So Year 8, what is the best way to run a country?
In this case study Ryan Mason shares his thoughts on tackling some challenging political literacy issues head on in year 8
Meet the author
Ryan is Curriculum Leader for Humanities at Addey and Stanhope School. He is a trained Citizenship teacher and has been leading the subject and teaching Citizenship explicitly in the curriuclum for over ten years. Ryan has been involved in working with ACT and contributed to national curriculum development projects. Ryan’s approach to teaching the subject has been positively recognised by Ofsted.
After nearly a decade of teaching these topics, Ryan Mason has established that students have an appetite for learning this core knowledge.
Setting the scene
This scheme of work is the first topic we consider in year 8, and it introduces the theme for the year: politics and power. It is the first time we consider political ideas so explicitly as in year 7 the lessons tend to be issue led and focused on change in the local area.
I used to launch straight into teaching about Westminster politics and institutions but I found myself constantly responding to questions about basic ideas and concepts. My wife is a science teacher and we discussed how she plans units to ensure that there is clear progression, so some topics are obviously placed before others, where the information from earlier units is required to understand later units. I thought about how I might apply that concept to citizenship and devised this series of lessons to try to explicitly introduce some key ideas and vocabulary early on that would repeatedly crop up in the later topics. This helped massively, especially building a firm foundation for the GCSE units on politics. It has also helped that I have a head who is supportive of the subject and encourages me to push students with their understanding of their local and wider political context.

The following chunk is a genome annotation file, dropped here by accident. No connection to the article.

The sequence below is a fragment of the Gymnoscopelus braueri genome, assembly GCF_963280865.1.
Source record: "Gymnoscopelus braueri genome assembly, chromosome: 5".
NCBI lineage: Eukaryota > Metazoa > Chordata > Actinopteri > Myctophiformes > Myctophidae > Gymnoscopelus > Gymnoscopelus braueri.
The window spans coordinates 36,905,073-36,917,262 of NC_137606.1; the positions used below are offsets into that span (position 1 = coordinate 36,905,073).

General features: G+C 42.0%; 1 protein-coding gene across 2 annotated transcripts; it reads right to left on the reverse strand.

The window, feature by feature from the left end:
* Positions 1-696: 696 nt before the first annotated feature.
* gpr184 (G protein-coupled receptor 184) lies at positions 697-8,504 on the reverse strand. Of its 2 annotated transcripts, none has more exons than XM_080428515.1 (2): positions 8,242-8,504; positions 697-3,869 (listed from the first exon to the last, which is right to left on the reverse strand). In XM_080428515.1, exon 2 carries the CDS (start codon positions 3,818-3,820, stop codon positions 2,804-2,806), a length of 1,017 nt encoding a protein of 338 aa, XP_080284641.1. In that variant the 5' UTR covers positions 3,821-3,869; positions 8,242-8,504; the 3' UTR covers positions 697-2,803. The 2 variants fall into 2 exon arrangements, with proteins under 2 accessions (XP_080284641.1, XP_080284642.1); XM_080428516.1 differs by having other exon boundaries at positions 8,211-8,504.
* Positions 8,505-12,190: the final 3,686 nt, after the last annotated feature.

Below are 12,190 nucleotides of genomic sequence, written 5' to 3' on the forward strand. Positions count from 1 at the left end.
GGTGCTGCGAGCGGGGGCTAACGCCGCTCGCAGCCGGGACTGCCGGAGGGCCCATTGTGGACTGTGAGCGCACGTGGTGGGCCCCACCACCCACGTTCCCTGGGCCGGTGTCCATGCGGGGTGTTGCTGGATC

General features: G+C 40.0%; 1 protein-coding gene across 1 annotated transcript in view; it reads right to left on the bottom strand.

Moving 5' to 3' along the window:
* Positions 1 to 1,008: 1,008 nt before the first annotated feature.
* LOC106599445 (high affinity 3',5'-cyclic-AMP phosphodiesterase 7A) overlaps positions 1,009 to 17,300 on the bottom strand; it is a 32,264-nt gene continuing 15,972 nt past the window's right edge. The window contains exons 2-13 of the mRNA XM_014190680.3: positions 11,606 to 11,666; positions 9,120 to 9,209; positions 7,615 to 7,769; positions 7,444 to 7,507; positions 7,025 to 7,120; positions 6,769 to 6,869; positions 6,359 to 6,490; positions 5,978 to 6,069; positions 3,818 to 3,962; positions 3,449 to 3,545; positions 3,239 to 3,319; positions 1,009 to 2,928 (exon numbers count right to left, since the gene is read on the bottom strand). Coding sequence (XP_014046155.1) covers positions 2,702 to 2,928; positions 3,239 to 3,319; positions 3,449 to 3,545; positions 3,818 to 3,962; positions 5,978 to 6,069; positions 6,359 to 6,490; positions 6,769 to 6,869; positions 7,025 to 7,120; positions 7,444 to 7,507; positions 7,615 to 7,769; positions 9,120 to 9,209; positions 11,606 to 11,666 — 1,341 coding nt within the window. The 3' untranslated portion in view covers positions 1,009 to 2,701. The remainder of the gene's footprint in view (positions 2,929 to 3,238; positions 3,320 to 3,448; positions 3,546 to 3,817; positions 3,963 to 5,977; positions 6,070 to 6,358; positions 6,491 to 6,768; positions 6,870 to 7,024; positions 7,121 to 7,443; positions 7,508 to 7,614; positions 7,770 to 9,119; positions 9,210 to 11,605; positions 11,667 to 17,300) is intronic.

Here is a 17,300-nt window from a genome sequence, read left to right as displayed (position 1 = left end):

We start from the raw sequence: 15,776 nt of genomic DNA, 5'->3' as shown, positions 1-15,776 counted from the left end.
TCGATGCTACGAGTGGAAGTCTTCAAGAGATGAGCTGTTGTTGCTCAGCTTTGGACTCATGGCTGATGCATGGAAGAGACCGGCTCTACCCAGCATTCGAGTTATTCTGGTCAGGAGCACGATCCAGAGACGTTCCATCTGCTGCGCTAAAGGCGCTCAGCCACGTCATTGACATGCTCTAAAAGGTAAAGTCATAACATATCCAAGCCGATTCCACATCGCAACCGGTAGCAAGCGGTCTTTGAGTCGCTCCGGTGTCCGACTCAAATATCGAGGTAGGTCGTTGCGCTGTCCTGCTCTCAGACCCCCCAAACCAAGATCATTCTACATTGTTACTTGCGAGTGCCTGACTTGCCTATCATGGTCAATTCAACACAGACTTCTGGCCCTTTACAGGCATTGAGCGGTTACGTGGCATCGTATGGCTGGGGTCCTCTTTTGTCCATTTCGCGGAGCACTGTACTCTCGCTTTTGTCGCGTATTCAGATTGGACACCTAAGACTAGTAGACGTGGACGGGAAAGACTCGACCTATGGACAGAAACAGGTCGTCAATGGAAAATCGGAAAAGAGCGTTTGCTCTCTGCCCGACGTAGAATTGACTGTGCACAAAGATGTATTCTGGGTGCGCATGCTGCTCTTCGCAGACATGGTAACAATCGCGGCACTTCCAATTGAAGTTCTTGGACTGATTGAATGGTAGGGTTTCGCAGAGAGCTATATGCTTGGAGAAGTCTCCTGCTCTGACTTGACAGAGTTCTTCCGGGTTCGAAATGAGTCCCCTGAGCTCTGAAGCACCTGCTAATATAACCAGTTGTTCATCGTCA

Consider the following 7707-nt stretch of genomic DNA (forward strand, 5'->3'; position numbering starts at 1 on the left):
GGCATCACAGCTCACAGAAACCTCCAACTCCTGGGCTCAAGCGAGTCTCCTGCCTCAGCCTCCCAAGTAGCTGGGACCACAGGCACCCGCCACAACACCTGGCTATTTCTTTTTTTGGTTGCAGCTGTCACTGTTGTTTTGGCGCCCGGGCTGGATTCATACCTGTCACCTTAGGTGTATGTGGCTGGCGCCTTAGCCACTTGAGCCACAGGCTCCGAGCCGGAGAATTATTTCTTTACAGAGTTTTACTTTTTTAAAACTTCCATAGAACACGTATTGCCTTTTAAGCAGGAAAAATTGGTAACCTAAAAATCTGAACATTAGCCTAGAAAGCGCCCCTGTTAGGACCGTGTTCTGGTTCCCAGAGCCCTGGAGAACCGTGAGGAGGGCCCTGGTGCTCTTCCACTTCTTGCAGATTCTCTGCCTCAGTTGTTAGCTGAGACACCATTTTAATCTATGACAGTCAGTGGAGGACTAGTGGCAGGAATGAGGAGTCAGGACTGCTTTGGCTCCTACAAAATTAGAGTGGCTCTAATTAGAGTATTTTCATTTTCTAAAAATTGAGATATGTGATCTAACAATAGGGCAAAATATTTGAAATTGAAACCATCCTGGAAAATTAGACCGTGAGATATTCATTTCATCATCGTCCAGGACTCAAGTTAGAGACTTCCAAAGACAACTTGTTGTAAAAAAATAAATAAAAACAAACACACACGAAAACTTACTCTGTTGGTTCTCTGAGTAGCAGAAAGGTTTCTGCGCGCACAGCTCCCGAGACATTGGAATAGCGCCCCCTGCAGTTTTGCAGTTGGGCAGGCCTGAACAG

Now I’ve taught it for a few years I think the scheme of work is important for three reasons. First, it enables us to start by getting down to the big question that lurks in the background – why is politics important? This helps me to tackle head on how politics (and politicians) have an impact on all aspects of our lives. Second, our school is incredibly diverse and students have connections to, and are familiar with, countries all around the world. By considering how different countries are run, this provides a citizenship language for students to describe the differences they have already seen. Third, introducing the left-right ideological continuum is essential for students to begin to think about why politicians make different decisions. For example, later on when we look at the welfare state, this is really important for understanding the decisions governments make.
I’ve noticed over the years that teachers in subjects like science and maths are much happier with the idea that they may have to come back and reteach content at various points, for example, no maths teacher expects everyone to have mastered algebra after the first attempt.
Of course, some of these big ideas are challenging, but I firmly believe there are effective ways for experienced teachers to engage students in meaningful learning. For example, sharing a bag of sweets in different ways is an obvious way in to illustrate different decision making approaches. It’s a short step from there to talk about democracy and dictatorship. I’ve noticed that some student teachers really struggle with this and try to foreground definitions of the concepts. We need to have high expectations but we also have to remember this is not A level politics. I have also come to accept the fact that some students are ready to engage with these ideas and can launch into sophisticated arguments straight away. For others, this is just the beginning of establishing those key ideas as usable concepts. I’ve noticed over the years that teachers in subjects like science and maths are much happier with the idea that they may have to come back and re-teach content at various points, for example, no maths teacher expects everyone to have mastered algebra after the first attempt. Humanities teachers need to embrace that, rather than assume content needs to be simplified so that everyone grasps everything first time around.